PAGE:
If Mr. Speaker orders me to withdraw, I will withdraw. I will not unless. I made no reference to the Chairman, no criticism of the Chairman at all, nor did I allege that the Committee conducted itself in a disorderly way. If hon. Members in Committee make speeches which are longer than they need be—[HON. MEMBERS: "Oh."]—If hon. Members make speeches in Committee which are longer than they need be, and time becomes exhausted, it is not really fair to blame the Government. That makes no reflection on the Chairman of the Committee whatever.
On a point of Order. The Leader of the House has made a charge against the Members of a Committee which is sitting upstairs. That is a charge which is not made by the Minister in charge of the Bill. In reply to what the Leader of the House has said, if I might venture to quote something which was said upstairs, the Chairman explicitly said that there had been no obstruction in that Committee. I ask you to rule that it is improper for the Leader of the House, in discussing matters of Business here, to make charges against the conduct of Members in a Committee upstairs, which, under your Ruling, they are not allowed to reply to?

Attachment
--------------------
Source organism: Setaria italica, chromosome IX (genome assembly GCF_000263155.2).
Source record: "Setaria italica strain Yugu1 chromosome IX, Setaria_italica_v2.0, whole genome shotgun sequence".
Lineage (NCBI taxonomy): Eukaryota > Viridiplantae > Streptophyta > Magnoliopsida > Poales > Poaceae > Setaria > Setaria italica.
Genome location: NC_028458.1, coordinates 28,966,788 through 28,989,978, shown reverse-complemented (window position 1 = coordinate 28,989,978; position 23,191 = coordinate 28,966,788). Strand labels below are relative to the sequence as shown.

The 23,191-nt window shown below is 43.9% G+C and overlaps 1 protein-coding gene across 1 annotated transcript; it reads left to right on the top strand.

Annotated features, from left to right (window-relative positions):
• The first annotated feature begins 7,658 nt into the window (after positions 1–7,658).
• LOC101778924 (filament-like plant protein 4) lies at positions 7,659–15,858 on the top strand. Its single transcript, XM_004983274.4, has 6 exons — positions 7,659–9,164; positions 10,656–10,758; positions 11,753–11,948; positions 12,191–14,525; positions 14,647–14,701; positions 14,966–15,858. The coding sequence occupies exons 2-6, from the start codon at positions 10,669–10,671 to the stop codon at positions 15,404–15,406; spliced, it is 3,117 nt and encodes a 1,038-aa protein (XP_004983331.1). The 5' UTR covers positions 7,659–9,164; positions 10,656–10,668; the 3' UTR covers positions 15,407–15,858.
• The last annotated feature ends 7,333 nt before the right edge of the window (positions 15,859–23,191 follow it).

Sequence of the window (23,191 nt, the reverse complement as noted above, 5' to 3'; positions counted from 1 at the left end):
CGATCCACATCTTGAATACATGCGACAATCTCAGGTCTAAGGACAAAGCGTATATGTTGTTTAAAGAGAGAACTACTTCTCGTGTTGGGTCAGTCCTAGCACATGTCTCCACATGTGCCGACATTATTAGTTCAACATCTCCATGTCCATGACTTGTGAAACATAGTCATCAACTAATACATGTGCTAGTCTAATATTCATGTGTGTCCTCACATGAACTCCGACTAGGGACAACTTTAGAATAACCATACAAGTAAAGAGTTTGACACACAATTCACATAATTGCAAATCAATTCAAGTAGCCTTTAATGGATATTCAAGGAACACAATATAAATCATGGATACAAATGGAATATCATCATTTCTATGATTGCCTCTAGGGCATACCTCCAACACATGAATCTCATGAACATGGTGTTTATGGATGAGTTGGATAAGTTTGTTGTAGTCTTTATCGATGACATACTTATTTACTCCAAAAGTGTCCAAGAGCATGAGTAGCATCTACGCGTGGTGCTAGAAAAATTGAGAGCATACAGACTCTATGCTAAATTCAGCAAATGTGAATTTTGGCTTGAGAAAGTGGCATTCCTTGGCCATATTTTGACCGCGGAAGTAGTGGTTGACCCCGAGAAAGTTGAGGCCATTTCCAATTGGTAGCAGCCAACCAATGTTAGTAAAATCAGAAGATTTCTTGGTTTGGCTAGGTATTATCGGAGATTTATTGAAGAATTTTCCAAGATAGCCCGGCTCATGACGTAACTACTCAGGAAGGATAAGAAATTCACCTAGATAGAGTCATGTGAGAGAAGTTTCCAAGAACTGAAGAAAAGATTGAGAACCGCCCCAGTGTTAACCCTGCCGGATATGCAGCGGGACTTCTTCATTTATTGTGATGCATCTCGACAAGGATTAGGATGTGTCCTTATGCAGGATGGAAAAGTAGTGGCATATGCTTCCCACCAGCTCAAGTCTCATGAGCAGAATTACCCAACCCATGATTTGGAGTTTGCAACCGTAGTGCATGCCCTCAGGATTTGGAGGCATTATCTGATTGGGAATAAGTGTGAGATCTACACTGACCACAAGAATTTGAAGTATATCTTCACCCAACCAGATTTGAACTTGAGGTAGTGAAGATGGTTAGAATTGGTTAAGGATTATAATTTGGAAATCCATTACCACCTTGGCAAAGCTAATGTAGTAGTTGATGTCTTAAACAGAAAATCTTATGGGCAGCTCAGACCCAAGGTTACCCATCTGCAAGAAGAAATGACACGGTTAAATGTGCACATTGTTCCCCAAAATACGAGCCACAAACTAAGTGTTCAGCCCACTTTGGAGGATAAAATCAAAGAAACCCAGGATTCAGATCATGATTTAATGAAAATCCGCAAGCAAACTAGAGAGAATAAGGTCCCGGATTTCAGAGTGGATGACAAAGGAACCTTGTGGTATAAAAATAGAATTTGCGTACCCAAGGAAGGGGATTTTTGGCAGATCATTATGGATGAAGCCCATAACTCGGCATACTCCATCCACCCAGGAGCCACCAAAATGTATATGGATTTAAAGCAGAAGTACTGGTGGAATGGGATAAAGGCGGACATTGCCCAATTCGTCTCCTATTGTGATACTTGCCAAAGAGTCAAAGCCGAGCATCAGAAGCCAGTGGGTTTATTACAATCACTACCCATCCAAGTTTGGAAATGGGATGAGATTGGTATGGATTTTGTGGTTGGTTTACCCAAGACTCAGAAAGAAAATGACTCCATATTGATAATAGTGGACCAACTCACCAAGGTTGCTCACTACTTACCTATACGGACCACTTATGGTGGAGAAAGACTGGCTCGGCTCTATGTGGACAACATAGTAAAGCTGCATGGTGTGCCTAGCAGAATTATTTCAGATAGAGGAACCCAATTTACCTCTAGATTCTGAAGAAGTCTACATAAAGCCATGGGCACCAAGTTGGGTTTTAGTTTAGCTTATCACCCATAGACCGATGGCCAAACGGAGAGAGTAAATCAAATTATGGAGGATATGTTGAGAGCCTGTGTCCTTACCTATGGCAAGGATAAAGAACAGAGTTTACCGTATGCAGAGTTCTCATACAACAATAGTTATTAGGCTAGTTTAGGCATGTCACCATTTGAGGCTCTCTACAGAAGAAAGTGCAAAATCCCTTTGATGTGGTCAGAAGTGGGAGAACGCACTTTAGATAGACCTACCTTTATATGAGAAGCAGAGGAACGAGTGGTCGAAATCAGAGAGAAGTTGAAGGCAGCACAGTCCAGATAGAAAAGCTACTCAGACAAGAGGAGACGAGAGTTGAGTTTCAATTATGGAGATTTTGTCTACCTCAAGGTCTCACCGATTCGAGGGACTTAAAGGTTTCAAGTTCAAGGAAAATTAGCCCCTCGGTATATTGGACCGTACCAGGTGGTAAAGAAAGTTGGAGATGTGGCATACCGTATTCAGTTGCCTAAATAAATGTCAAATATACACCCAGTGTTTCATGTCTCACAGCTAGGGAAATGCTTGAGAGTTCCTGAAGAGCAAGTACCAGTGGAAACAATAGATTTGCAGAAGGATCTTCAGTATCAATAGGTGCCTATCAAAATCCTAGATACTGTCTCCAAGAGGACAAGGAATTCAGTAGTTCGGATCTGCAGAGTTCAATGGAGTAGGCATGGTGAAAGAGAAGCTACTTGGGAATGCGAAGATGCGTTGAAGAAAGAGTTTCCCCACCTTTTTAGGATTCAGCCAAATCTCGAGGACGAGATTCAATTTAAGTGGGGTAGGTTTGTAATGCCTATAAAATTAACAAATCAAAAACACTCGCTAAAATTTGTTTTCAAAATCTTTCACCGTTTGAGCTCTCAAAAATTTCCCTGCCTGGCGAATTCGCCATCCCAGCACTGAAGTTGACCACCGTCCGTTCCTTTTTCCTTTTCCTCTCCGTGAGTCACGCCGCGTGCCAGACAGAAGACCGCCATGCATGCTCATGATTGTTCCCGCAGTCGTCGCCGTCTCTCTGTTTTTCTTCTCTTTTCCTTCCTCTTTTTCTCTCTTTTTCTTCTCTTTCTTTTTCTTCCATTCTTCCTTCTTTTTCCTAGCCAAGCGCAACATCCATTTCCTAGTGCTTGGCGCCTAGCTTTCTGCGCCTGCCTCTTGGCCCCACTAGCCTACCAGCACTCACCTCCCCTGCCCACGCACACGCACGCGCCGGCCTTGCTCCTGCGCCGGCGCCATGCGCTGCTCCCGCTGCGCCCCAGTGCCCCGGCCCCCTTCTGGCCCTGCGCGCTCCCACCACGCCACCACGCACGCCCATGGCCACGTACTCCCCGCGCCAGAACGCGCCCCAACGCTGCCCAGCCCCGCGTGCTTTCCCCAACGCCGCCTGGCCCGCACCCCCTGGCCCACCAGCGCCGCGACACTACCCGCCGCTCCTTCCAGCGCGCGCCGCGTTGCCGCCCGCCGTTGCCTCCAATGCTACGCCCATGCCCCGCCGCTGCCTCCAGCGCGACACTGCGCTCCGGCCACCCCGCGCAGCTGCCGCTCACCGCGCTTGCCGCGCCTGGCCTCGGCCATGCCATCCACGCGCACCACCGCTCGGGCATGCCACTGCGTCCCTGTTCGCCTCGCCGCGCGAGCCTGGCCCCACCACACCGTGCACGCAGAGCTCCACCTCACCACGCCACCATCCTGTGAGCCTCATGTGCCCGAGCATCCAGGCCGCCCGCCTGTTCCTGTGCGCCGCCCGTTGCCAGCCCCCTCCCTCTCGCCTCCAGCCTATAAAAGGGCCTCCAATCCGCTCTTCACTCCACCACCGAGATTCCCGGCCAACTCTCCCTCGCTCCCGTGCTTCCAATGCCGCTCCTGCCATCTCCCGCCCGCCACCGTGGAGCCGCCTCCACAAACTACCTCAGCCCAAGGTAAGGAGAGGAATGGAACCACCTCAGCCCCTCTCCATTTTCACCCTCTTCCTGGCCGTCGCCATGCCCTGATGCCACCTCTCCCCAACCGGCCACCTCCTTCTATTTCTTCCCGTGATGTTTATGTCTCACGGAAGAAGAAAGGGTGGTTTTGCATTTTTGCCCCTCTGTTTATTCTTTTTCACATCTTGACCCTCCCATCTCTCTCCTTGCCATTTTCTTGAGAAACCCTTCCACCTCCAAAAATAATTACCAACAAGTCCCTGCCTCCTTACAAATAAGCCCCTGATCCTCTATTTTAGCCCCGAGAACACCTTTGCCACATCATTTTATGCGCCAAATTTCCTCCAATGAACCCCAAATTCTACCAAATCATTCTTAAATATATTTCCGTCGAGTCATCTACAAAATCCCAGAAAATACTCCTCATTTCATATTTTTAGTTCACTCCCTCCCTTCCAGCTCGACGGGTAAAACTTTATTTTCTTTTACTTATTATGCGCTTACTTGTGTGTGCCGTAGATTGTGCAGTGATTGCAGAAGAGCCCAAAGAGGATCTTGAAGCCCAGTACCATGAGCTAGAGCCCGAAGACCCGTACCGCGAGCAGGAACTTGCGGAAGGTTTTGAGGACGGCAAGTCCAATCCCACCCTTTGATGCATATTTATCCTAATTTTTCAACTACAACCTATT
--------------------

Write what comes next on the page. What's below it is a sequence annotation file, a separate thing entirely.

It seems to me that the Committee having reported to this House, one is entitled to read the proceedings of that Committee, and to form one's own opinion. I have expressed the view that if the Chairman has conducted the Committee properly, to criticise Members for taking too long over their speeches and that sort of thing is a little unfortunate.
I did not ask anyone to withdraw anything. If I want anyone to withdraw, I will say so.
On a point of Order. Has it not been customary for many centuries in this House, when hon. Members have resented anything on which the Chair has expressed itself unfavourably, to invite the hon. or right hon. Gentlemen who have made use of such an unfortunate expression, to withdraw?
Not at all. If I want anyone to withdraw, I shall ask them to do so.
Further to that point of Order. Is it not the right of hon. Members to call out the word "Withdraw" when they resent something?
Hon. Members are supposed always to conduct themselves in an orderly manner. Sometimes, the shouting out of words like "Withdraw" too long and too vigorously can be slightly disorderly.